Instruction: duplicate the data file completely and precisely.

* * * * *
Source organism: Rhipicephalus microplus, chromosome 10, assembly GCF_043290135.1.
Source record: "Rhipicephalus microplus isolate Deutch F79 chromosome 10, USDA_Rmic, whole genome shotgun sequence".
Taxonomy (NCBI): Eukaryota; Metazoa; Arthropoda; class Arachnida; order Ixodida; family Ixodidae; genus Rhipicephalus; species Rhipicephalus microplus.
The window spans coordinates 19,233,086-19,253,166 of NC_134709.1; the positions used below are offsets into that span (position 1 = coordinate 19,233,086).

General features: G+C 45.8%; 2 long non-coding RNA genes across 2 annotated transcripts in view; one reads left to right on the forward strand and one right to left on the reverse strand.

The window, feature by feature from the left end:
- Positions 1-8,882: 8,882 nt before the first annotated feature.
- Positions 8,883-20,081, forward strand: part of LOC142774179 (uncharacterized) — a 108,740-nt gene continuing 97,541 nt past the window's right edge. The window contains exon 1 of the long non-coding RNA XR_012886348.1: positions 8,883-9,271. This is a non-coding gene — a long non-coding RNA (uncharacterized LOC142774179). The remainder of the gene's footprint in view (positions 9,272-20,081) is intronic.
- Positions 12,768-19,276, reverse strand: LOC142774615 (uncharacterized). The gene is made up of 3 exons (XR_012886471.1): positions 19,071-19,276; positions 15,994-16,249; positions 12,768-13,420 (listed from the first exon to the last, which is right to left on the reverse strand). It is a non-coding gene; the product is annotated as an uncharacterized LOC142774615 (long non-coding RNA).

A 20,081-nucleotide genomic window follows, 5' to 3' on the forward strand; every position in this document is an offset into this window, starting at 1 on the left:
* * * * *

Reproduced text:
Source organism: Rhipicephalus microplus, chromosome 10, assembly GCF_043290135.1.
Source record: "Rhipicephalus microplus isolate Deutch F79 chromosome 10, USDA_Rmic, whole genome shotgun sequence".
Taxonomy (NCBI): Eukaryota; Metazoa; Arthropoda; class Arachnida; order Ixodida; family Ixodidae; genus Rhipicephalus; species Rhipicephalus microplus.
The window spans coordinates 19,233,086-19,253,166 of NC_134709.1; the positions used below are offsets into that span (position 1 = coordinate 19,233,086).

General features: G+C 45.8%; 2 long non-coding RNA genes across 2 annotated transcripts in view; one reads left to right on the forward strand and one right to left on the reverse strand.

The window, feature by feature from the left end:
- Positions 1-8,882: 8,882 nt before the first annotated feature.
- Positions 8,883-20,081, forward strand: part of LOC142774179 (uncharacterized) — a 108,740-nt gene continuing 97,541 nt past the window's right edge. The window contains exon 1 of the long non-coding RNA XR_012886348.1: positions 8,883-9,271. This is a non-coding gene — a long non-coding RNA (uncharacterized LOC142774179). The remainder of the gene's footprint in view (positions 9,272-20,081) is intronic.
- Positions 12,768-19,276, reverse strand: LOC142774615 (uncharacterized). The gene is made up of 3 exons (XR_012886471.1): positions 19,071-19,276; positions 15,994-16,249; positions 12,768-13,420 (listed from the first exon to the last, which is right to left on the reverse strand). It is a non-coding gene; the product is annotated as an uncharacterized LOC142774615 (long non-coding RNA).

A 20,081-nucleotide genomic window follows, 5' to 3' on the forward strand; every position in this document is an offset into this window, starting at 1 on the left: